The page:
Epic Trip Report Of Uttermost Epicness, Part One
You want a trip report? I got your trip report right here. No, no, avert your gaze from my crotch; I wasn’t being sarcastic. I literally mean that – “I have your trip report right here.” And by “right here” I mean, “Hey, it’s right down there, seriously, just drift your gaze lower – lower – looooower…”
Hah! It’s my crotch! Sucker! You just got burned! By my balls! In your vision! My testicles cause cataracts. True story. I’m forced to carry a warning around with me at all times.
Okay, no, seriously. The trip report is right here on the page. I mean, c’mon. Stop staring at my junk.
A warning: this is a long post. That’s just how trip reports roll, son. Feel free to skim to the tasty parts, like where I wrestle King Kamehameha on the lip of an active volcano, or where I steal some velociraptor eggs and the two mommies (stars of the children’s book, Raptor Has Two Mommies) come and hunt me down and me and Kamehameha (now allies) battle two angry dinosaur parents.
Let us begin.
Why break it up like that? First, attending Bouchercon made that a necessity on the first leg. But then, on the second leg, we had the opportunity to do a full red-eye midnight blitz from Kauai to Pennsylania (likely with about seven stops in between) — and can I tell you something? That sucks. That sucks lead paint chips off the wall, chews them, eats them, then dies from the resultant lead poisoning. Word to the wise and weary traveler: if you’re going long distances, do not subscribe to the “It’s Like A Band-Aid; Just Rip It Off Quick!” theory of traveling. Because traveling 15-22 hours is not a “quick” rip. Stop along the way. Get off the plane. Get out of the airport. Hunker down in a different city for a night or two. Not only does it break up the monotony. Not only does it break up the clots surely forming in your legs, clots that want to shoot to your brain like clumpy blood bullets. But it also lets you travel a little more broadly, experience a bit more mileage out of your trip.
Just my two cents.
Mostly United except for the last two legs, which were with American Airlines. United was probably the winner in terms of clarity and timing — always got us off and on the ground early. Still. Flying is for assholes, as evidenced by the many assholes who fly — see accordant post, “Air Travel Is For Assholes.”
Details: Other Travel
From San Francisco, took a SuperShuttle from the airport to the hotel. They had the wrong address and took us to the wrong hotel, so on the reverse trip I called them three times to confirm that, “Hey, you have the right address this time, yeah?” They said they did.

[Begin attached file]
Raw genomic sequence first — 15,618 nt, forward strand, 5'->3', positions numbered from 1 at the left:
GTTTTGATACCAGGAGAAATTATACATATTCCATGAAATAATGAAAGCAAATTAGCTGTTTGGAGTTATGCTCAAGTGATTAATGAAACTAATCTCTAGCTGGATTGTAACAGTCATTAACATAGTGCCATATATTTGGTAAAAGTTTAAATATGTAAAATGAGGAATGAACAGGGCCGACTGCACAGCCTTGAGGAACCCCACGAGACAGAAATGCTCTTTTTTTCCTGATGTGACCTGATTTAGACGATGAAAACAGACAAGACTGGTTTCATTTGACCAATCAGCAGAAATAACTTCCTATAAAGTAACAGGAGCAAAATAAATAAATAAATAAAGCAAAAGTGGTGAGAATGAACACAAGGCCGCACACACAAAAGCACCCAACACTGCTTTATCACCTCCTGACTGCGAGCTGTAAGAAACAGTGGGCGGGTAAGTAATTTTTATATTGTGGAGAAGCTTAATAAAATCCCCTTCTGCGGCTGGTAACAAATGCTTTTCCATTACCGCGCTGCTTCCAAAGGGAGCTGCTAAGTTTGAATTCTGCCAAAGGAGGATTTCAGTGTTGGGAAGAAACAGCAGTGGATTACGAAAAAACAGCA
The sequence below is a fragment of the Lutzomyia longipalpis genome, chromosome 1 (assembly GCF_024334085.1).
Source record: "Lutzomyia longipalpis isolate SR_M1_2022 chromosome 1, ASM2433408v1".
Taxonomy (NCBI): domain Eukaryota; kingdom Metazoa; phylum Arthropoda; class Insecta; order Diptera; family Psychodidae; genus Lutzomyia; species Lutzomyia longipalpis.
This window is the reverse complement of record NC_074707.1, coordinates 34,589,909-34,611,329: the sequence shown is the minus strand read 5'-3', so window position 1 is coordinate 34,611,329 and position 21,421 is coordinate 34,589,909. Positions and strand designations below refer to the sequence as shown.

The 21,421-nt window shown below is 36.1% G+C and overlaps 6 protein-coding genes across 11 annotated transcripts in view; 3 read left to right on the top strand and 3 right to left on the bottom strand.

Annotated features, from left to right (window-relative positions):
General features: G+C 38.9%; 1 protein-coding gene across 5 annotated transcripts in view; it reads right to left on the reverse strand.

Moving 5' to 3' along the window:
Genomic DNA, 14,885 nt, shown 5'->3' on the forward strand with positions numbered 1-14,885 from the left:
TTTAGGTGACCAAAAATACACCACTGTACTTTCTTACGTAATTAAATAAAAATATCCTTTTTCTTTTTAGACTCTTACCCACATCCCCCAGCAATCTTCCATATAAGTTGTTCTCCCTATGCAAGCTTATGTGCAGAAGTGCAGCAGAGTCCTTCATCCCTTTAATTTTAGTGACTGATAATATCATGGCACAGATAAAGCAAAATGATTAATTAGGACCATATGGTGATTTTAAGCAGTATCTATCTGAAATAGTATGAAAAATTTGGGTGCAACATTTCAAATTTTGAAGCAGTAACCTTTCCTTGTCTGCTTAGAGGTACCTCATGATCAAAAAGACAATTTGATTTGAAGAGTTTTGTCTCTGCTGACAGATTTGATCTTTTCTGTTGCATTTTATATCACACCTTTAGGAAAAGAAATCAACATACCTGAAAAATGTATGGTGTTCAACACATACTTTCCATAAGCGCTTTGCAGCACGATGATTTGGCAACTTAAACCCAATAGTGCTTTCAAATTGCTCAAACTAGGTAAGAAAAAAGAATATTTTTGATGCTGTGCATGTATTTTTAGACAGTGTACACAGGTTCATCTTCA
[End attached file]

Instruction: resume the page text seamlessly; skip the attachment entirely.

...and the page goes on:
So, lo and behold, when leaving San Fran (for the first time), nobody shows up.
I call and they say, “He’s two minutes away.”
Five minutes later, I call and they say, “He’s waiting out front.”
He’s not. Turns out, he’s waiting out front of the wrong hotel. He’s at the hotel they tried to drop us off at earlier despite my thrice-confirmed address. Then the dispatch tries to tell me that I was supposed to wait at a certain “corner” to be picked up, which makes no sense since he’s at a hotel? Then they tell me they’ll “make an exception” and have him come directly to my hotel. Which is what they said he’d do all along, but they’re just trying to make me look like an asshole.
Finally, he shows up.
The van has two seat belts for nine passengers. We are already running late and he has — drum roll please — picked up zero other passengers. By the time he wanders the city looking for the next one, it is very apparent we would not make our flight if we didn’t leave for the airport now now now, so I told the dude this. He said he knew, that we would probably miss our flight, and that SuperShuttle would “pay for our airline ticket.” He then proceeded to insult dispatch. They are his oppressors and thus we shall be late.
Uhhh. Okay? Except, howzabout you just not make me late to begin with? That’d be sort of awesome. So, acting on a gut whim, I told him to stop the van and let us out. As I rescued our luggage, the wife hailed a cab which then whisked us away to SFO — and got us there on time.
We’re still trying to get our money back, by the way.
On the second leg to San Fran, we used Pleasant Limos, which was as cheap as SuperShuttle and totally awesome — town car, free water, comfy ride, and so forth.
In Hawaii, we used Budget, which was ehh, mehh, pbbt, iffy. Got us a “full size” ugly-ass gray Buick, which we nicknamed “Grandpa Buick” for the remainder of the trip. Then we’d say things in an old man voice like, “GRANDPA BUICK NEEDS TO PUT HIS COLOSTOMY BAG ON THE ARMREST.”